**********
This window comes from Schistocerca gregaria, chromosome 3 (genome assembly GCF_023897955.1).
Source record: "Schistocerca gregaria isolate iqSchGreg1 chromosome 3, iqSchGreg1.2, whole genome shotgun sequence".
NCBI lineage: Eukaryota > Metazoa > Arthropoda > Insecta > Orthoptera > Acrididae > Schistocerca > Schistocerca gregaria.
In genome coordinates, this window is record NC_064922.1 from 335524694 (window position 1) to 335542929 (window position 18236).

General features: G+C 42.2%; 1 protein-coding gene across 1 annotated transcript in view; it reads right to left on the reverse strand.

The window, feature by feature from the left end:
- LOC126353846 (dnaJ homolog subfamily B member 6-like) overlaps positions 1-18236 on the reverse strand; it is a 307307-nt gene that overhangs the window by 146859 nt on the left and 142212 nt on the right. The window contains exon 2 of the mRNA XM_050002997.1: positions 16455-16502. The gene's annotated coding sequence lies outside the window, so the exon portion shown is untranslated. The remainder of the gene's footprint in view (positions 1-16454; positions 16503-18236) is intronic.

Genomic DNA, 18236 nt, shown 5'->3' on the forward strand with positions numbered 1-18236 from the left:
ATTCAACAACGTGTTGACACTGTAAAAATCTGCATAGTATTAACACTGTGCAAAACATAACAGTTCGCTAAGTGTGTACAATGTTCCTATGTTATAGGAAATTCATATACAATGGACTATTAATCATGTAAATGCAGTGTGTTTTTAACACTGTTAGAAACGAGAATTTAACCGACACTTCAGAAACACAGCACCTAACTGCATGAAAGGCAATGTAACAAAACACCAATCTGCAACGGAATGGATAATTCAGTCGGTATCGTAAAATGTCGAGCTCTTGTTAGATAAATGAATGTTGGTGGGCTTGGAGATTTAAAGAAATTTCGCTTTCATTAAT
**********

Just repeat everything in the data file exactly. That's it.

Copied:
This window comes from Schistocerca gregaria, chromosome 3 (genome assembly GCF_023897955.1).
Source record: "Schistocerca gregaria isolate iqSchGreg1 chromosome 3, iqSchGreg1.2, whole genome shotgun sequence".
NCBI lineage: Eukaryota > Metazoa > Arthropoda > Insecta > Orthoptera > Acrididae > Schistocerca > Schistocerca gregaria.
In genome coordinates, this window is record NC_064922.1 from 335524694 (window position 1) to 335542929 (window position 18236).

General features: G+C 42.2%; 1 protein-coding gene across 1 annotated transcript in view; it reads right to left on the reverse strand.

The window, feature by feature from the left end:
- LOC126353846 (dnaJ homolog subfamily B member 6-like) overlaps positions 1-18236 on the reverse strand; it is a 307307-nt gene that overhangs the window by 146859 nt on the left and 142212 nt on the right. The window contains exon 2 of the mRNA XM_050002997.1: positions 16455-16502. The gene's annotated coding sequence lies outside the window, so the exon portion shown is untranslated. The remainder of the gene's footprint in view (positions 1-16454; positions 16503-18236) is intronic.

Genomic DNA, 18236 nt, shown 5'->3' on the forward strand with positions numbered 1-18236 from the left:
ATTCAACAACGTGTTGACACTGTAAAAATCTGCATAGTATTAACACTGTGCAAAACATAACAGTTCGCTAAGTGTGTACAATGTTCCTATGTTATAGGAAATTCATATACAATGGACTATTAATCATGTAAATGCAGTGTGTTTTTAACACTGTTAGAAACGAGAATTTAACCGACACTTCAGAAACACAGCACCTAACTGCATGAAAGGCAATGTAACAAAACACCAATCTGCAACGGAATGGATAATTCAGTCGGTATCGTAAAATGTCGAGCTCTTGTTAGATAAATGAATGTTGGTGGGCTTGGAGATTTAAAGAAATTTCGCTTTCATTAAT